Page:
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Simona Halep leads the pack on the last day of second round action at the Mutua Madrid Open - preview all the action here on wtatennis.com.
Azarenka beats Cornet to advance to 3rd round in Madrid
Upon lifting his second ATP Challenger Tour trophy in Savannah one week ago, Bjorn Fratangelo echoed the sentiments of all players on the circuit: “Hopefully, I won’t be back here next year.”
No disrespect intended, just the reality of life on the circuit. Players battle against world-class competition with the hope of ascending the Emirates ATP Rankings and realising their dreams on the ATP World Tour. The piece of silverware in Fratangelo's hands was the reward for not just one strong week, but rather months, if not years, of hard work.
The 22-year-old American had made 33 Challenger appearances before stepping into the spotlight for the first time at the tour-level last year, making his debut at the Masters 1000 tournament in Cincinnati. The moment of contesting a first ATP World Tour event is filled with elation; it’s the goal of every player who fights to make a living in professional tennis. But, for players who return to the Challenger level in the coming weeks, it can be fleeting, leaving another, even bigger, target to strive for.
“It’s a little different, I'm one of the hunted ones now in Challengers,” said Fratangelo, who claimed his first ATP World Tour match win last month in Indian Wells, also snatching a set off World No. 1 Novak Djokovic. “It's the beauty of tennis. No week is going to be the same. It can be tough in terms of the atmosphere of the tournament and the hustle and bustle. You come back down to a smaller Challenger that's more laid back with not as many people and you have to refocus.”
Frances Tiafoe, a member of the ATP’s Next Generation, made his ATP World Tour debut in Washington in 2014 – nearly one year prior to competing in his first ATP Challenger Tour main draw in Sarasota. The taste of tennis at the highest level gave the 18-year-old added incentive to fight even harder for another bite.
“I had a bunch of good weeks here last year so it makes me feel good,” said Tiafoe. “It's another chance to build your ranking and another chance to keep improving.”
In the past year, Tiafoe has competed in a Challenger the week after contesting a tour-level event on four occasions. Just one month removed from attaining a career-high No. 167 in the Emirates ATP Rankings, after notching his first match win at the Masters 1000 level in Indian Wells, the #NextGen star reached his third Challenger final last week in Tallahassee. Not fazed by the constant state of transition, Tiafoe understands that it’s all part of the process.
“That result (in Indian Wells) meant a lot to me and then losing to (David) Goffin 7-6 in the third was big. I was playing great tennis there, but it's a whole different game here. You have a great result like that and you become more of a target on the Challenger Tour. They are going to come after you and every match you have to play your hardest. There are no easy matches.”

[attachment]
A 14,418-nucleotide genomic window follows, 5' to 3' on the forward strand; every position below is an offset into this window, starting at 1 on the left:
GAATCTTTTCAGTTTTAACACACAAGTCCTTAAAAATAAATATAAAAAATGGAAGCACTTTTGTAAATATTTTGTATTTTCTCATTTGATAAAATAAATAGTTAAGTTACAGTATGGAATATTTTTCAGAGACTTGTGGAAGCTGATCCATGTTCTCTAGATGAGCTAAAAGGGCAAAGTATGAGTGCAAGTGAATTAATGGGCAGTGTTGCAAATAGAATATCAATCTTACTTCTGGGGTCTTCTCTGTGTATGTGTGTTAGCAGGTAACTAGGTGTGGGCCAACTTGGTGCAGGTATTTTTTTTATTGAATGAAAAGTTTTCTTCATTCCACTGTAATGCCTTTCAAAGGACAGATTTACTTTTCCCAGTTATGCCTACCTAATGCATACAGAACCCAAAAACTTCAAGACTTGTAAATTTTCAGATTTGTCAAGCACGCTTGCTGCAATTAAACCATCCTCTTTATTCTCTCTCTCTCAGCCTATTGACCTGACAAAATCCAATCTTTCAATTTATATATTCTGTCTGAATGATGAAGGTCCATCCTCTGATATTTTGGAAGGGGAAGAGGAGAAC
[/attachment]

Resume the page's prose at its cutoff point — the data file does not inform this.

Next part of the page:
While Fratangelo and Tiafoe had little trouble adapting, a monumental result on the ATP World Tour can often yield significant growing pains in the months to come, as expectations grow. In 2016, Gerald Melzer has exploded out of the gates on the Challenger circuit, setting the pace with a 24-5 mark and three titles. On the precipice of cracking the Top 100 of the Emirates ATP Rankings, the Austrian has come a long way since surging onto the scene with a stunning run to the semi-finals at the ATP World Tour event in Munich exactly one year ago. He had won five matches in seven days as a qualifier, including an emotional three-set victory over countryman and current World No. 15 Dominic Thiem.
But with sudden success comes mounting pressure and Melzer admits he struggled thereafter, winning a combined eight matches from 10 Challenger events the rest of the season. It was all a learning experience.
“Munich was my biggest result ever, and after that I felt I could go for it as I didn’t have anything to defend for the rest of the summer,” said Melzer. “But the expectations were higher than they should have been. I felt more pressure to win more matches and get to the Top 100. I learned a lot from the last year and it’s helping me take the next step in my career.
“I wasn’t too confident at the beginning of the year, but then I started winning and round-by-round I was feeling better. I won almost all my three-set matches. Now I feel that if I hang in the match and do my best, I will always have a chance to win. All of a sudden I won three of my first six tournaments. I’m more than happy with that.”
Fratangelo looks at his breakthrough success on the ATP World Tour as a turning point in his career. The Pittsburgh native would go on to claim the USTA’s wild card into Roland Garros with a dominant run on the green clay in Sarasota and Savannah. He says the transition is different than anything he’d previously experienced, but stresses that it instilled a critical sense of clarity and confidence in his game.
“I learned a lot from those two weeks. Even just from the Djokovic match. How disciplined I was. It took a lot of mental effort to stay with him. If I was going to have any chance I had to be more disciplined in my shot selection. I couldn't do the normal things I do and I now know that I can use that at this level.